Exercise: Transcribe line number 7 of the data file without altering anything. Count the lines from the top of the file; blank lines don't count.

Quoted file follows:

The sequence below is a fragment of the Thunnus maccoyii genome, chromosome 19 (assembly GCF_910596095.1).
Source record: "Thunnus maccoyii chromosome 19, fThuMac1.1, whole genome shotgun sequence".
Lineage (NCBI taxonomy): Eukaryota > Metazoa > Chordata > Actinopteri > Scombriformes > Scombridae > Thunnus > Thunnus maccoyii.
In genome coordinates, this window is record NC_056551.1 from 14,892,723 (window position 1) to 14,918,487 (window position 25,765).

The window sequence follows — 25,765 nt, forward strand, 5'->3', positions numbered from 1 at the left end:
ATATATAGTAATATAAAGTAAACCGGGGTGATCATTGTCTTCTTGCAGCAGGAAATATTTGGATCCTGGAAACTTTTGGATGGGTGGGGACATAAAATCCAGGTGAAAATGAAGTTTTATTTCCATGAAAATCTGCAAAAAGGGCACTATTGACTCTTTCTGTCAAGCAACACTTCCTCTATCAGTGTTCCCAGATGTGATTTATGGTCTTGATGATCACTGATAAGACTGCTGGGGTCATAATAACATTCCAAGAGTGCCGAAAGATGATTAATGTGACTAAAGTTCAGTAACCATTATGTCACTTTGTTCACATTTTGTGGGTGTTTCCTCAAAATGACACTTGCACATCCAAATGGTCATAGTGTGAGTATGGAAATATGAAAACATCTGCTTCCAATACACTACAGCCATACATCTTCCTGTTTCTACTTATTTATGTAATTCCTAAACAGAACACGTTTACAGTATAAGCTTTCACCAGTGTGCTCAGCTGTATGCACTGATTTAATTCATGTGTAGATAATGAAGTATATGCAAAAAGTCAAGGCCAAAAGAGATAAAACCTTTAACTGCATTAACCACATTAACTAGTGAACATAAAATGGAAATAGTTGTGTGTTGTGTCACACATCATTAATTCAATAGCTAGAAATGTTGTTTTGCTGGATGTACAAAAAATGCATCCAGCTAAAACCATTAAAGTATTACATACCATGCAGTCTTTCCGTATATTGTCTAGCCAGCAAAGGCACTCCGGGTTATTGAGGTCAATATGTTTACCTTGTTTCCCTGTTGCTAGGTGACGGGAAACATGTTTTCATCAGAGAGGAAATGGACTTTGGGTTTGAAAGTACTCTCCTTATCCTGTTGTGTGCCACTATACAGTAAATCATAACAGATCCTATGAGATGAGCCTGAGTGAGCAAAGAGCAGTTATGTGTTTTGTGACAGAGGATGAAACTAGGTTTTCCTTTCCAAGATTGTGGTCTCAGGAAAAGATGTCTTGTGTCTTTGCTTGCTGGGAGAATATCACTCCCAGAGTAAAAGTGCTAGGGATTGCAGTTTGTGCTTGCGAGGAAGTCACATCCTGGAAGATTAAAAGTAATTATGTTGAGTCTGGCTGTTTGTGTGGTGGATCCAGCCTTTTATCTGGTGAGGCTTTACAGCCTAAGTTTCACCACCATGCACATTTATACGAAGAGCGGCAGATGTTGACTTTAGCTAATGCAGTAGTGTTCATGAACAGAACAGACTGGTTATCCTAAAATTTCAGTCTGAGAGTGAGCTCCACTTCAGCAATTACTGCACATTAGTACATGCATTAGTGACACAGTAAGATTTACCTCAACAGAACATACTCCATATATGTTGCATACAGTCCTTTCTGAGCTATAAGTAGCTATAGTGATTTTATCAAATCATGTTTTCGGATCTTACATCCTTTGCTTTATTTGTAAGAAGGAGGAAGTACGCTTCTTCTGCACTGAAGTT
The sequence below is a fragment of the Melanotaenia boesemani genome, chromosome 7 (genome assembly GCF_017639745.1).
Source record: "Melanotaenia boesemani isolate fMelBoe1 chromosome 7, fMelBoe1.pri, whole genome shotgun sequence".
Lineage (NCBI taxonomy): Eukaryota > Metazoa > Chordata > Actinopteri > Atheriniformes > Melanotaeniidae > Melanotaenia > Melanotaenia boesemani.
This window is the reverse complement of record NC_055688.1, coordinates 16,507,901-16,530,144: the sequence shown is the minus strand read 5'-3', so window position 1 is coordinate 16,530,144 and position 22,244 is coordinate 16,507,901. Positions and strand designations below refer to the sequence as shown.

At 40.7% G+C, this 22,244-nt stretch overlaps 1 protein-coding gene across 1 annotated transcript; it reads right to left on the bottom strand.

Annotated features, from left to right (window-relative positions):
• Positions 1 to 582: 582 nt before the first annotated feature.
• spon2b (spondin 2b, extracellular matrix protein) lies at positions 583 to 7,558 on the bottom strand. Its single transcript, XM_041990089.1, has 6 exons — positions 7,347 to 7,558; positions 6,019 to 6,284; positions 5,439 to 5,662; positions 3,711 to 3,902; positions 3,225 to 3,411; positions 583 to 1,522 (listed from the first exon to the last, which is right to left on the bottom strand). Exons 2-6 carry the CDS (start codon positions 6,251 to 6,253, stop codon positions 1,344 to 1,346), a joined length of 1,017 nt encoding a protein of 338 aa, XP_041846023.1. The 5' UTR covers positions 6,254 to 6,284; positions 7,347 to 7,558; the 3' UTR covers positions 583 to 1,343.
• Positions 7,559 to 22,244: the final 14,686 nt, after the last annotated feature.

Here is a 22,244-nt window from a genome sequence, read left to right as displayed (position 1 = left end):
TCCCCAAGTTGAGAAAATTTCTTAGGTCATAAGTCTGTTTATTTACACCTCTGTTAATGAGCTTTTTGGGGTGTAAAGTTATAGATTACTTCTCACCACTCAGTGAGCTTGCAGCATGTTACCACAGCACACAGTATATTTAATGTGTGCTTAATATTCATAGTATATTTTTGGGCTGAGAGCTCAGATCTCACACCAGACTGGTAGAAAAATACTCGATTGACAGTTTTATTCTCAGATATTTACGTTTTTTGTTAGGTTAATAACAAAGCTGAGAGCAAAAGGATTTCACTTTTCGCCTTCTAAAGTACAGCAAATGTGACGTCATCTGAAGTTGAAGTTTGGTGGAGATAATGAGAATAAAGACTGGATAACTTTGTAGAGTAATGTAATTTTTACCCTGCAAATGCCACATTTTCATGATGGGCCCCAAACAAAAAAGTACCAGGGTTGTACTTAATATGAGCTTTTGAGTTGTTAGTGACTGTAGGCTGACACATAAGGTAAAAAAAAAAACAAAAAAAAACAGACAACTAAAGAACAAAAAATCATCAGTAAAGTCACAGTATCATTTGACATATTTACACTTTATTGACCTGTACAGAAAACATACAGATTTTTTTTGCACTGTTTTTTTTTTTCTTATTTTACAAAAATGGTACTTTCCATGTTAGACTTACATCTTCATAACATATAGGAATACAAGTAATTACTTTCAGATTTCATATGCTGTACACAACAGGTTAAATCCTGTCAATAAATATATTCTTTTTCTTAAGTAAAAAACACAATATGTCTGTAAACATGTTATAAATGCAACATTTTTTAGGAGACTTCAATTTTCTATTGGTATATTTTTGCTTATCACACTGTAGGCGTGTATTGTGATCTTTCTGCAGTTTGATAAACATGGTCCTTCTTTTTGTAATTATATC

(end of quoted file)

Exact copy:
The sequence below is a fragment of the Melanotaenia boesemani genome, chromosome 7 (genome assembly GCF_017639745.1).